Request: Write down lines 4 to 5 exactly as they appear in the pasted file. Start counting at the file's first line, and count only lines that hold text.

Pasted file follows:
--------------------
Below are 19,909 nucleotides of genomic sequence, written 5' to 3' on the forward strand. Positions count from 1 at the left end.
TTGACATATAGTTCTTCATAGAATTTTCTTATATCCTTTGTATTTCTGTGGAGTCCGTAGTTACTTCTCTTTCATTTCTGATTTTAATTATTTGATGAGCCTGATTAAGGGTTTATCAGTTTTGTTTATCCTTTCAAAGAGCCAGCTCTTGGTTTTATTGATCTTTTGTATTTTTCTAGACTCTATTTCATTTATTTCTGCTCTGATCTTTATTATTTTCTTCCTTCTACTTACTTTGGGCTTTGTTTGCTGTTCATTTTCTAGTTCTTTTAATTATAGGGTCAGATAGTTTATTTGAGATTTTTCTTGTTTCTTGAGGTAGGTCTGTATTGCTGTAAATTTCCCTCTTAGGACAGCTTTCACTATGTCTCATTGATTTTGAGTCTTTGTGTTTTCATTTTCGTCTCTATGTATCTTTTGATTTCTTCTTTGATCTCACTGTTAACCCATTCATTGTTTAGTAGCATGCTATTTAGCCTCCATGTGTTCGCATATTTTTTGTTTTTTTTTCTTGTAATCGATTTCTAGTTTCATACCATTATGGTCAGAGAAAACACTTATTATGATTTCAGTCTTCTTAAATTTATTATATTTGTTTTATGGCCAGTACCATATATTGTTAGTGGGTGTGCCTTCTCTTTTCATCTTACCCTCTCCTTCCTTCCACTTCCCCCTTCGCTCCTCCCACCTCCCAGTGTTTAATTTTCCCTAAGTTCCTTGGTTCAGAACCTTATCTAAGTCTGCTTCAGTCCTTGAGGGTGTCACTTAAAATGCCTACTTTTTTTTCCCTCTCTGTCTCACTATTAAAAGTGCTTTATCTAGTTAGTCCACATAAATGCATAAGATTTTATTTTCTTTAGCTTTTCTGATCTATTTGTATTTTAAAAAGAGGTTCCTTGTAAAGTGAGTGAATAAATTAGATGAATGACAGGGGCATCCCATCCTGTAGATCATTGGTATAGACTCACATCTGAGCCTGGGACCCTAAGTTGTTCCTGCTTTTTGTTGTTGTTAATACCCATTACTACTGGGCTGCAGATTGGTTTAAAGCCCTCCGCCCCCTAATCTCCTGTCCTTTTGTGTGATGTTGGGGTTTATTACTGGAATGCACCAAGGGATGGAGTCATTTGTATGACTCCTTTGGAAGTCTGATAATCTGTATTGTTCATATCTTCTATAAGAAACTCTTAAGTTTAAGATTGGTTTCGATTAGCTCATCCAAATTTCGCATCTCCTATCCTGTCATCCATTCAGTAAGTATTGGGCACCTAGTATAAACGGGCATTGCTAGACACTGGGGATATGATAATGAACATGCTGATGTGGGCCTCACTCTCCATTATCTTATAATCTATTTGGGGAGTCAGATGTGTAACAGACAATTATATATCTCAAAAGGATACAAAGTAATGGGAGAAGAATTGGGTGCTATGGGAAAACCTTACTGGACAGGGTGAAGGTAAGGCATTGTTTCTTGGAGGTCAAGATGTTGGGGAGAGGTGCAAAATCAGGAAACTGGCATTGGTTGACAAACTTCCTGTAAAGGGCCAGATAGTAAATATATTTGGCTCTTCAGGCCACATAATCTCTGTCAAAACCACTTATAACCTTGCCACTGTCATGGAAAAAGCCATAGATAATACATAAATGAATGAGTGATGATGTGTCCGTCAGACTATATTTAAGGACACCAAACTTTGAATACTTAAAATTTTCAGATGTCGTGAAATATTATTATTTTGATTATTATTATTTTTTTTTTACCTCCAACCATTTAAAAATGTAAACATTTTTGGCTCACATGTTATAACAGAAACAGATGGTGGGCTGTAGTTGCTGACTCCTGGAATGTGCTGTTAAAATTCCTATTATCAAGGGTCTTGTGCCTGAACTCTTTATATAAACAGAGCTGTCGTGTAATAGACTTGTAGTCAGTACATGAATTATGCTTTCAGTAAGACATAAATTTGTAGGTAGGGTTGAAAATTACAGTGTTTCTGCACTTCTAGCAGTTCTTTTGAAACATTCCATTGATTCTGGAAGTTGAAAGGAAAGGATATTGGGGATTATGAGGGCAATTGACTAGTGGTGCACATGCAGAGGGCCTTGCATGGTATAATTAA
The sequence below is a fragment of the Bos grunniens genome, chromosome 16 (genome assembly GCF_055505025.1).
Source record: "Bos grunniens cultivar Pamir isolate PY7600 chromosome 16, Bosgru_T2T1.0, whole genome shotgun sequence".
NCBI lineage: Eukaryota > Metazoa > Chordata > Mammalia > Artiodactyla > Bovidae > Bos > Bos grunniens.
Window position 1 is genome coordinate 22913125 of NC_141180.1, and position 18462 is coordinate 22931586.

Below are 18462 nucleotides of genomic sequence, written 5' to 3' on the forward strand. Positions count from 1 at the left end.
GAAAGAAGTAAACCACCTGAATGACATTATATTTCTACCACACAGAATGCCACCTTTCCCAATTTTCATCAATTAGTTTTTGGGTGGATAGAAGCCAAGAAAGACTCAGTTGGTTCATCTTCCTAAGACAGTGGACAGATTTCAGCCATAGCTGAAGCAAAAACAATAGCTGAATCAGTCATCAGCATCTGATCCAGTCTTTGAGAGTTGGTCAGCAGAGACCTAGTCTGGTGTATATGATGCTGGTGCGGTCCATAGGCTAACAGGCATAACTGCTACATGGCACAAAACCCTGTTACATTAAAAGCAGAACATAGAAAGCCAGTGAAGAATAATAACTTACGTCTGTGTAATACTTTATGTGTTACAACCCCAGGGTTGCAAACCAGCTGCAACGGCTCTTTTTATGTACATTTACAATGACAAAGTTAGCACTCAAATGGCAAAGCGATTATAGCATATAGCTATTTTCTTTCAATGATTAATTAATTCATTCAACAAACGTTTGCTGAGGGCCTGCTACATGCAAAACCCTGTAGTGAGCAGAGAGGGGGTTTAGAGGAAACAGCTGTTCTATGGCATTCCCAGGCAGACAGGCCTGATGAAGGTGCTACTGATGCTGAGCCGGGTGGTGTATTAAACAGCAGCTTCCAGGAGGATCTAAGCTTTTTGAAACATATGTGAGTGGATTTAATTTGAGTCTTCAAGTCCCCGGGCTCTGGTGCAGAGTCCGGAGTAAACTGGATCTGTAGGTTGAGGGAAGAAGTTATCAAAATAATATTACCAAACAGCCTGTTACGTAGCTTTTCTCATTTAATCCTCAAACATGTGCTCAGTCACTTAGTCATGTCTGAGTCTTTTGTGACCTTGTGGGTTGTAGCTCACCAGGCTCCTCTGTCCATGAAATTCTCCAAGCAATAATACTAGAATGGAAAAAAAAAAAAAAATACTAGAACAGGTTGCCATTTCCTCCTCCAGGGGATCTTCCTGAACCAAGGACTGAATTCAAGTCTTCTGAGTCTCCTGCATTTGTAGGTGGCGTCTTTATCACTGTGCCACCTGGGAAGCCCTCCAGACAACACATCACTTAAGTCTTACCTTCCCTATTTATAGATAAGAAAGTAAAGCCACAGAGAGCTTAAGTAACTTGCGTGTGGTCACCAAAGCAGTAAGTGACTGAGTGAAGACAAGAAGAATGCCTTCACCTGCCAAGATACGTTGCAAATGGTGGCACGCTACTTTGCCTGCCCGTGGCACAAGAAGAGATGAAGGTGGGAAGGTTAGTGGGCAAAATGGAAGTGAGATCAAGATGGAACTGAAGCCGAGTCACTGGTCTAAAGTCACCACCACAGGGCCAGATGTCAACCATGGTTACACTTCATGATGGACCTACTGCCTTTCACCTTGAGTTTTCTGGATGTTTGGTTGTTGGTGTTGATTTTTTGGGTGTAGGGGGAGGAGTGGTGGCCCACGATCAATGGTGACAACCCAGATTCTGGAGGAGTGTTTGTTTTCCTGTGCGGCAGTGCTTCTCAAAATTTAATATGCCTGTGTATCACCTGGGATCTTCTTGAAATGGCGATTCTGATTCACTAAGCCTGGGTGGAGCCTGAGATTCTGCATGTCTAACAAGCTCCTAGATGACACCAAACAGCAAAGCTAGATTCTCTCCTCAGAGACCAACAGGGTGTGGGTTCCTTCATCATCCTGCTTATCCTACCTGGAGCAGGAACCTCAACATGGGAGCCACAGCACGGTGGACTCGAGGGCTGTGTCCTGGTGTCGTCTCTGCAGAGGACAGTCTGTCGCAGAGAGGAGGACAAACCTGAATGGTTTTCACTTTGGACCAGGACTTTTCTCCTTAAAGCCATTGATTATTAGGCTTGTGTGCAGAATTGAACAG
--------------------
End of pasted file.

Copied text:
Source record: "Bos grunniens cultivar Pamir isolate PY7600 chromosome 16, Bosgru_T2T1.0, whole genome shotgun sequence".
NCBI lineage: Eukaryota > Metazoa > Chordata > Mammalia > Artiodactyla > Bovidae > Bos > Bos grunniens.